But it’s at the company level that divergence between old and new is most spectacular. The recent online Drucker Forum got off to an electrifying start (I mean that) by showcasing a number of companies that unlike struggling competitors are sailing unscathed through covid not only while ignoring conventional management practices, but because they ignore them.

Among the five presenting firms – Nucor (US), Buurtzorg (Netherlands), Michelin (France), Handelsbanken (Sweden) GE Appliances (Sino-US) – only Buurtzorg, the Dutch nurse-run healthcare operator, is a start-up, the rest being solid corporate citizens of many years standing. They prove that it is perfectly possible to ‘transform’ – to use a catastrophically traduced word – if, but only if, managers throw off the blindfold of the old and devote as much attention to management innovation as they do to product and technology development, attempting to make their companies as inventive and creative as their employees are.

Currently, that’s a big ask. At a time when we need to harness every scrap of human ingenuity – and when three new vaccines stand as shining testimony to what can be achieved when that happens – it should be a global emergency that 80 per cent of workers think their opinions are disregarded at work; 70 per cent of jobs require little or no ingenuity; and just 18 per cent of workers are engaged at work – present physically but absent (at best) mentally. Baldly, companies in their present form squander much more human capacity than they use, or than we can afford.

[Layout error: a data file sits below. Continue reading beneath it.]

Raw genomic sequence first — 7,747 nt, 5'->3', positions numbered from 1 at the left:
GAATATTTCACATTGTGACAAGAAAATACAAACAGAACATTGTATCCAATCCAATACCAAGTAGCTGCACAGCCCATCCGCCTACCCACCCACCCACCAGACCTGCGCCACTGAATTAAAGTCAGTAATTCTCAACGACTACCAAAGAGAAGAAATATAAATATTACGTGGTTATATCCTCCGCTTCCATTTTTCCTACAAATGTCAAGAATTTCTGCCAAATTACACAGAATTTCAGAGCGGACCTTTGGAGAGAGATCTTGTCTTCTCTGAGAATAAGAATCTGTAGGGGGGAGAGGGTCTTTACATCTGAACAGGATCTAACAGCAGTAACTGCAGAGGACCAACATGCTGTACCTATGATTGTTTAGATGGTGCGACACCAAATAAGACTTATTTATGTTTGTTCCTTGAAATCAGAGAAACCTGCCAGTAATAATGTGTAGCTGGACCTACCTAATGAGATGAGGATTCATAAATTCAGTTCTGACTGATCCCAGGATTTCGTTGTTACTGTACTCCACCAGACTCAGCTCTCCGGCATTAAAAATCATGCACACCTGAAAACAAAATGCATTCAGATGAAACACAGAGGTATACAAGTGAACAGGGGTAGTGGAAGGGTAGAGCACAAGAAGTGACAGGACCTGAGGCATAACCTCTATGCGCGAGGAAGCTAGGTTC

As amply shown by the Forum five, it doesn’t have to be like that. Buurtzorg and Handelsbanken, the Swedish bank, are already rightly well known. Buurtzorg, now 15,000 nurses strong, continues to attract a further 100 recruits a month, and as it expands is starting to transform the Dutch healthcare model from the inside. Handelsbanken’s decentralised, relationship-based banking model ensures that it can respond instantly to its customers’ changing circumstances – one reason it has outperformed its Swedish rivals for the 49th year in succession.